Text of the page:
and pagination of the citation are inside of the parentheses rather than just a number (Ex: (Bentley, p. 1-3). [Bentley, p. 1-3]). Other common styles of internal citations may be used, but that is to the discretion of the editor, and it is best to check beforehand. External citations are equally, if not more, important than internal citations. Some journals have more strict guidelines for citing references, therefore it is important to check in the “Instructions to Authors” section or with the editor of the journal/magazine for any specific requirements. Commonly, external citations are listed at the end of a manuscript in either alphabetical or sequential order. Alphabetical ordering seems to be the most commonly used among brewing magazines, with articles by the same author being listed from earliest publication to most recent. If multiple methods by the same source are used (such as the American Society of Brewing Chemists Methods of Analysis, ASBC MOAs), they should be listed in the paper under one reference (1,3). There are an extensive number of ways to cite literature and other sources used. In most cases, if the formatting of citations is consistent throughout the paper and contains all pertinent information, they will be accepted during editing. Typical styles of citing references include Modern Language Association (MLA), American Psychological Association (APA), and Chicago style formatting. A good, free source of information regarding these common formats is the Purdue University’s Online Writing Labs (OWL) website (4). There are also several online reference list generators which will automatically create citations based on information given, and even Microsoft Word has a built-in reference list generator that can be utilized for different styles of citations. Citations vary slightly not only based on style choices, but also based on the source itself. The information included in a citation may vary slightly depending on if the source is another journal article, a book, an online source, a PDF/ word document, etc. Even if the arrangement and style is different, the same basic information regarding the reference should be included. This information generally begins with the author’s last name, first name followed by the full article title. The journal or book name should also be present, and is generally italicized. If a volume/edition and page number are relevant, they too should be included in the citation. A date of publication, or at least the year, is also typically included. The placement of the date can vary, based on the request of the journal as seen below. Enough information should be provided in the citation for someone to find the exact same source used as easily as possible. Below are two examples of basic citations of the same ASBC methods; one from the Journal of the ASBC and the other from Technical Quarterly (TQ, the official journal of the Master Brewers Association of the Americas [MBAA]). The examples are to illustrate how two prominent journals in the brewing industry cite the same source.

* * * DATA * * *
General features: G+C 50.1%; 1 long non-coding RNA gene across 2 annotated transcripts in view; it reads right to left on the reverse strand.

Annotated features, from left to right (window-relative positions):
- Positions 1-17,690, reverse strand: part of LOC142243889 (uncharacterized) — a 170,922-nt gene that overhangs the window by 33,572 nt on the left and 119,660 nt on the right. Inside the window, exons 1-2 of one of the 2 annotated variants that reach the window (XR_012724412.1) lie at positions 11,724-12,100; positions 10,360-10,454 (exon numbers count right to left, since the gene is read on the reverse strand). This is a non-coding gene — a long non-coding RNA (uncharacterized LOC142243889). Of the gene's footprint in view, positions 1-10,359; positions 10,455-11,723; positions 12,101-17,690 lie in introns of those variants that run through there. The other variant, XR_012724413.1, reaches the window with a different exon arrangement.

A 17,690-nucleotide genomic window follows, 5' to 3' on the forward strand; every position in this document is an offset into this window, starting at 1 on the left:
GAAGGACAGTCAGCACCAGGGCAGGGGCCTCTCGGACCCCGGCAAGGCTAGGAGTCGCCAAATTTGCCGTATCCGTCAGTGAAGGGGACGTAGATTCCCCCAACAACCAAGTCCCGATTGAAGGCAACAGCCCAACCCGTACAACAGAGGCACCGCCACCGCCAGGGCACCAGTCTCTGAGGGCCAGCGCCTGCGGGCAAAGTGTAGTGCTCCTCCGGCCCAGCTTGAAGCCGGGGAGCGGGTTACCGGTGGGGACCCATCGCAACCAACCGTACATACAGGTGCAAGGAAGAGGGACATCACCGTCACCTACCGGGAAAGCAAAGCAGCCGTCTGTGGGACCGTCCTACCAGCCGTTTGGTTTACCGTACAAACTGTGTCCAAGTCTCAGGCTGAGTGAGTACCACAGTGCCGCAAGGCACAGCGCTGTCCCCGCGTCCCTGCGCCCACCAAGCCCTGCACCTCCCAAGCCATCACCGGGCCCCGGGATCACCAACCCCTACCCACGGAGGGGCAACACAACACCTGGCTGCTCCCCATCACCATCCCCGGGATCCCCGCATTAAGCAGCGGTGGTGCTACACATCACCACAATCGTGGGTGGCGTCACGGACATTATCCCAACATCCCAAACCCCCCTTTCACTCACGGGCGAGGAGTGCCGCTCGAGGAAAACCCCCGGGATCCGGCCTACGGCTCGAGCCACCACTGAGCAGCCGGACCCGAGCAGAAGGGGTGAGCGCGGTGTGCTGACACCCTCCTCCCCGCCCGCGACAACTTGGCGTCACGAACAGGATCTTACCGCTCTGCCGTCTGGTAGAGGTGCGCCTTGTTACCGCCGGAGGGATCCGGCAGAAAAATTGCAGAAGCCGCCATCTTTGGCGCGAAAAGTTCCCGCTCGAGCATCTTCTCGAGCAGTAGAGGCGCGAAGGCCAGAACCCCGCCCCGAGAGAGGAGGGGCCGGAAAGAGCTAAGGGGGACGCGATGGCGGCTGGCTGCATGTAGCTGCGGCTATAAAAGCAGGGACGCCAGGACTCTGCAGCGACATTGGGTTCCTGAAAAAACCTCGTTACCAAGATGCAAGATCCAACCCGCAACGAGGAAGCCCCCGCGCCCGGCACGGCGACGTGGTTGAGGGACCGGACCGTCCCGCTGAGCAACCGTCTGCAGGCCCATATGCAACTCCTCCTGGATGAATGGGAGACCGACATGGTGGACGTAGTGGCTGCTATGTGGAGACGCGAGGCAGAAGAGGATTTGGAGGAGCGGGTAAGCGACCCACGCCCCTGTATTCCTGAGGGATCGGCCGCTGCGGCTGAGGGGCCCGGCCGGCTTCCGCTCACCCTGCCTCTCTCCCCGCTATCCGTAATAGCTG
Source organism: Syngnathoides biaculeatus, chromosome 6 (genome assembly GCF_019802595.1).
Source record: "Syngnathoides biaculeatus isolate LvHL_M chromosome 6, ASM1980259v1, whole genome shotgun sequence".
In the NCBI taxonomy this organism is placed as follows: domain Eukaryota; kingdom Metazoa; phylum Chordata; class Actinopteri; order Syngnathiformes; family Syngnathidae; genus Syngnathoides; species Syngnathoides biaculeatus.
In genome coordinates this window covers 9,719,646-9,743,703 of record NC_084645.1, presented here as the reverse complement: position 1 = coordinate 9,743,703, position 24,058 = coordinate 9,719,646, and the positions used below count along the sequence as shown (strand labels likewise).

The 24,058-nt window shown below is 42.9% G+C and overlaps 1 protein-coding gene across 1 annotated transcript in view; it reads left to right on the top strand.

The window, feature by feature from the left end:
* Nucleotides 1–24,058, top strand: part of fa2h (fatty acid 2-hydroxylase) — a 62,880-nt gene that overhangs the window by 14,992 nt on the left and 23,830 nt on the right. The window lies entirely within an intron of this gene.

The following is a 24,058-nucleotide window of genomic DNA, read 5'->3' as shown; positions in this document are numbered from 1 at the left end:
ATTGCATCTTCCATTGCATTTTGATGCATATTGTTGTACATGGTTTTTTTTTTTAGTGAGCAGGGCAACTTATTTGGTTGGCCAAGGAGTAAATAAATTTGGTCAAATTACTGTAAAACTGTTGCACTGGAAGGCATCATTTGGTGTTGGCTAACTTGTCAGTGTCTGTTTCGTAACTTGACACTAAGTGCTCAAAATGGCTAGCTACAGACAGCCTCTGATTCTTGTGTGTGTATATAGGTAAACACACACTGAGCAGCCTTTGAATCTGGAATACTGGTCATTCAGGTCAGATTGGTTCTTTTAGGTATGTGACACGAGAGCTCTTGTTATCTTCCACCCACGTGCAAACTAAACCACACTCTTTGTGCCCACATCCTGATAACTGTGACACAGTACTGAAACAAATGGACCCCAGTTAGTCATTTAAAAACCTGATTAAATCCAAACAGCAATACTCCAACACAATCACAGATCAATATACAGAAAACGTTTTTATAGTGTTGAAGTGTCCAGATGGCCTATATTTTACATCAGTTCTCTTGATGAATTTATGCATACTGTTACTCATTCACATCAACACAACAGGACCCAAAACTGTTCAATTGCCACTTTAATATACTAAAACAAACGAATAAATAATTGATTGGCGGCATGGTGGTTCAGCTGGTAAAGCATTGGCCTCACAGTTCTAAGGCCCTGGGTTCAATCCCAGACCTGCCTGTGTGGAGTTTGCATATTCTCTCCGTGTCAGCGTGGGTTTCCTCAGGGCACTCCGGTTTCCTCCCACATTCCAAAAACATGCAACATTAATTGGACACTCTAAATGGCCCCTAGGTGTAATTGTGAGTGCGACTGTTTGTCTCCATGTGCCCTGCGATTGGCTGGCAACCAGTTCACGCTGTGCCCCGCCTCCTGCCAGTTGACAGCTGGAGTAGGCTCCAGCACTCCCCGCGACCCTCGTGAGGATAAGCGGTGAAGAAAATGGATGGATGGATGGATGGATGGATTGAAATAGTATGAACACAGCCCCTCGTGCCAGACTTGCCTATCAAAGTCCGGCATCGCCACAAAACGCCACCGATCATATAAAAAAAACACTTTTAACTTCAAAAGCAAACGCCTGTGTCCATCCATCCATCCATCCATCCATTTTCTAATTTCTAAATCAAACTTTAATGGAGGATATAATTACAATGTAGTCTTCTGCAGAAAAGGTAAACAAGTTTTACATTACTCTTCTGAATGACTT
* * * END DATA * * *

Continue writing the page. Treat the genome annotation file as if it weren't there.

ASBC example (1): American Society of Brewing Chemists. Methods of Analysis, 8th ed. Beer-10A Spectrophotometric color method, -14 Ash; Yeast-3A Methylene blue dead yeast cell strain. ASBC, St. Paul, MN, 1992.